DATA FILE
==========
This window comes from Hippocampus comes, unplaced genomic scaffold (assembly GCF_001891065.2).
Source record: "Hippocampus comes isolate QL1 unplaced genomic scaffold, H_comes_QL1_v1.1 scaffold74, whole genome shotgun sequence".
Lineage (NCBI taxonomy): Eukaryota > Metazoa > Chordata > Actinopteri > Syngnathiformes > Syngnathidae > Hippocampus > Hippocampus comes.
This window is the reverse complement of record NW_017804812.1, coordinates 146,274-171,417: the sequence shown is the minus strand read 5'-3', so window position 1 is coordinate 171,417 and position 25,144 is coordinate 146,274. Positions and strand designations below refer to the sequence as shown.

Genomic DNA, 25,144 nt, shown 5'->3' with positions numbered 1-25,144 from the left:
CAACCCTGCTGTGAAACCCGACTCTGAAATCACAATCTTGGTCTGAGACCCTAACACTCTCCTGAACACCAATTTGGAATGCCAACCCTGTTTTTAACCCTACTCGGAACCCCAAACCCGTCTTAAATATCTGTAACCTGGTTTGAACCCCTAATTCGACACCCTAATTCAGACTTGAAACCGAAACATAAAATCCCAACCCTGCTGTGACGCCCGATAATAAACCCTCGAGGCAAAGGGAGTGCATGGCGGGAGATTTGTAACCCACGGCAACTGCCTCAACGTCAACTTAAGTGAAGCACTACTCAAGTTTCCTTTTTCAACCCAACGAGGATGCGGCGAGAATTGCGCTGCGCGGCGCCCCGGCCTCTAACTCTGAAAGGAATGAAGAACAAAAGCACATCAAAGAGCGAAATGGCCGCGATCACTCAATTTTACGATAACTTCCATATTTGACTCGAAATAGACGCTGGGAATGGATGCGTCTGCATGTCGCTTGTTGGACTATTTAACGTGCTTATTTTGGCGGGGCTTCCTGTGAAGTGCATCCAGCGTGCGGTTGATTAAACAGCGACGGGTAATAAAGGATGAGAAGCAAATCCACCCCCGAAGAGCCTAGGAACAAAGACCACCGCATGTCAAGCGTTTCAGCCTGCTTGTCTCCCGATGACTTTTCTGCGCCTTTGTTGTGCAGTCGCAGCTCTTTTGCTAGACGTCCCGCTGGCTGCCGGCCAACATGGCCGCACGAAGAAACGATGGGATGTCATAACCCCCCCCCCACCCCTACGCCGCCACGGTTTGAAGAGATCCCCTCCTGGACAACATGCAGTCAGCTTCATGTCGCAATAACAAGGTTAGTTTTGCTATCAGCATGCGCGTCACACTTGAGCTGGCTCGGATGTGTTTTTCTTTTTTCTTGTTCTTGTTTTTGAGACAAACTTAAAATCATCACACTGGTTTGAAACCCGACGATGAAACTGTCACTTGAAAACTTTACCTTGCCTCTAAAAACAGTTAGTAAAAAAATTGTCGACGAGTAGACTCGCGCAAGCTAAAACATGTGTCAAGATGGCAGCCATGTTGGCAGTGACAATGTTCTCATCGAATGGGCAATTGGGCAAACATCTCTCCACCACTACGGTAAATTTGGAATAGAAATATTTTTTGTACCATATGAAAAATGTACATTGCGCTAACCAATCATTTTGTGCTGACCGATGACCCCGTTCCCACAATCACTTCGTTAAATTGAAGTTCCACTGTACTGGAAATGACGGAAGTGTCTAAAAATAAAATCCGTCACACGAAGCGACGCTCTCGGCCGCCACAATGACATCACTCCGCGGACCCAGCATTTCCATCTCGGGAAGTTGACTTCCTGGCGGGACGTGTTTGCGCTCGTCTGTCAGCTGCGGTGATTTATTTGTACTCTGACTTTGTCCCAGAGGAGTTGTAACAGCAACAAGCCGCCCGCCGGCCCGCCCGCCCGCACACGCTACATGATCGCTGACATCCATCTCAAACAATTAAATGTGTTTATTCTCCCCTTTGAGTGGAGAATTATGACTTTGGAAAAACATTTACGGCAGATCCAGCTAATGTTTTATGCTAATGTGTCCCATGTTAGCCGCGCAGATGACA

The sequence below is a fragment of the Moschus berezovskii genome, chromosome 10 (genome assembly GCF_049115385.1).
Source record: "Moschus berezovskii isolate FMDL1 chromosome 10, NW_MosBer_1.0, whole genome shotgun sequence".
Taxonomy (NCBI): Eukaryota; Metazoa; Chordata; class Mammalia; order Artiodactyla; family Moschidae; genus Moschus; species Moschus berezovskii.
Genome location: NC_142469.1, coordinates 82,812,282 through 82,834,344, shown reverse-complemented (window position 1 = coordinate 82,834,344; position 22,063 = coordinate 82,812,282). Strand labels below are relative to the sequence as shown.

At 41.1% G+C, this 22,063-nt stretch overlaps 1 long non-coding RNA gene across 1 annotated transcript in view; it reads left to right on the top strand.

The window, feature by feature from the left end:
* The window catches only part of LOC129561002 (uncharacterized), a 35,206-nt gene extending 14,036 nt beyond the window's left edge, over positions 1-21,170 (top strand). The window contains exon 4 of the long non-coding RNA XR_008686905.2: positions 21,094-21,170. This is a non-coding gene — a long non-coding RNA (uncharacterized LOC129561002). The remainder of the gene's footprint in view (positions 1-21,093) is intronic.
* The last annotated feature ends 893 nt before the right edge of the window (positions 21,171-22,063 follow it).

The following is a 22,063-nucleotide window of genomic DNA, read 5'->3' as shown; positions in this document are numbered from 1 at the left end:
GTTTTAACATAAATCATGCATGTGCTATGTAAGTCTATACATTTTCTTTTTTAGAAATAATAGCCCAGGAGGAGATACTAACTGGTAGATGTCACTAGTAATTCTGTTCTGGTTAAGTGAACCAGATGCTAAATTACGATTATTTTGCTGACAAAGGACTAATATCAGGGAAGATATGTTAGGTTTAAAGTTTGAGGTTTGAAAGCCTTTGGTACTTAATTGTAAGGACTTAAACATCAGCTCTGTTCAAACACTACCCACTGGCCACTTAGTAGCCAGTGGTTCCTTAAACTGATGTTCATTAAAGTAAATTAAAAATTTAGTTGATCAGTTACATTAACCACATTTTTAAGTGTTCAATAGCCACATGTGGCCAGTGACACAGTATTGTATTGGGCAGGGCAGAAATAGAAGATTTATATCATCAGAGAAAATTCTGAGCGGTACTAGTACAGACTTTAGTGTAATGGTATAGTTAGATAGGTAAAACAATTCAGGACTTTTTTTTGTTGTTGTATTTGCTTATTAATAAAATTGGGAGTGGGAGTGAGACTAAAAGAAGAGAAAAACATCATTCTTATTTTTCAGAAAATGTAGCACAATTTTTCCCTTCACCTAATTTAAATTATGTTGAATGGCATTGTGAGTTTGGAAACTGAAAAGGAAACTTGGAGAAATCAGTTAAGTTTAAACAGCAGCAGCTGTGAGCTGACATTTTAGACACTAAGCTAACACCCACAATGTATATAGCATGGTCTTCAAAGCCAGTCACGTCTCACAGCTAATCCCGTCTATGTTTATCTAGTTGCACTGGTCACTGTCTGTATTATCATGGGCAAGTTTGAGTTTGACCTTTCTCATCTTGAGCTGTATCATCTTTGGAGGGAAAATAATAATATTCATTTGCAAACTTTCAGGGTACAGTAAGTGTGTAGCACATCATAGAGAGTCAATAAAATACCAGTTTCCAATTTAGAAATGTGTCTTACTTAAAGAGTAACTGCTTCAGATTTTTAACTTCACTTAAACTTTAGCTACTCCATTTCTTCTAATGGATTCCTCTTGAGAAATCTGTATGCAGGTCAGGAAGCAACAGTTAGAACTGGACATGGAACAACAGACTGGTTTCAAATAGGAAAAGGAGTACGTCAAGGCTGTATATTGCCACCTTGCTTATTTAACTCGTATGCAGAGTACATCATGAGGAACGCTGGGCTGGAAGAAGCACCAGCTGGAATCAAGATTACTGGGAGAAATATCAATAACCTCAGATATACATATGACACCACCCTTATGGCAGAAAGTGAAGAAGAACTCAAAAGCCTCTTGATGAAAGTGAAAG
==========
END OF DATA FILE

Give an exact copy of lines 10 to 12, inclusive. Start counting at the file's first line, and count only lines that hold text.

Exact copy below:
Genome location: NC_142469.1, coordinates 82,812,282 through 82,834,344, shown reverse-complemented (window position 1 = coordinate 82,834,344; position 22,063 = coordinate 82,812,282). Strand labels below are relative to the sequence as shown.

At 41.1% G+C, this 22,063-nt stretch overlaps 1 long non-coding RNA gene across 1 annotated transcript in view; it reads left to right on the top strand.

The window, feature by feature from the left end: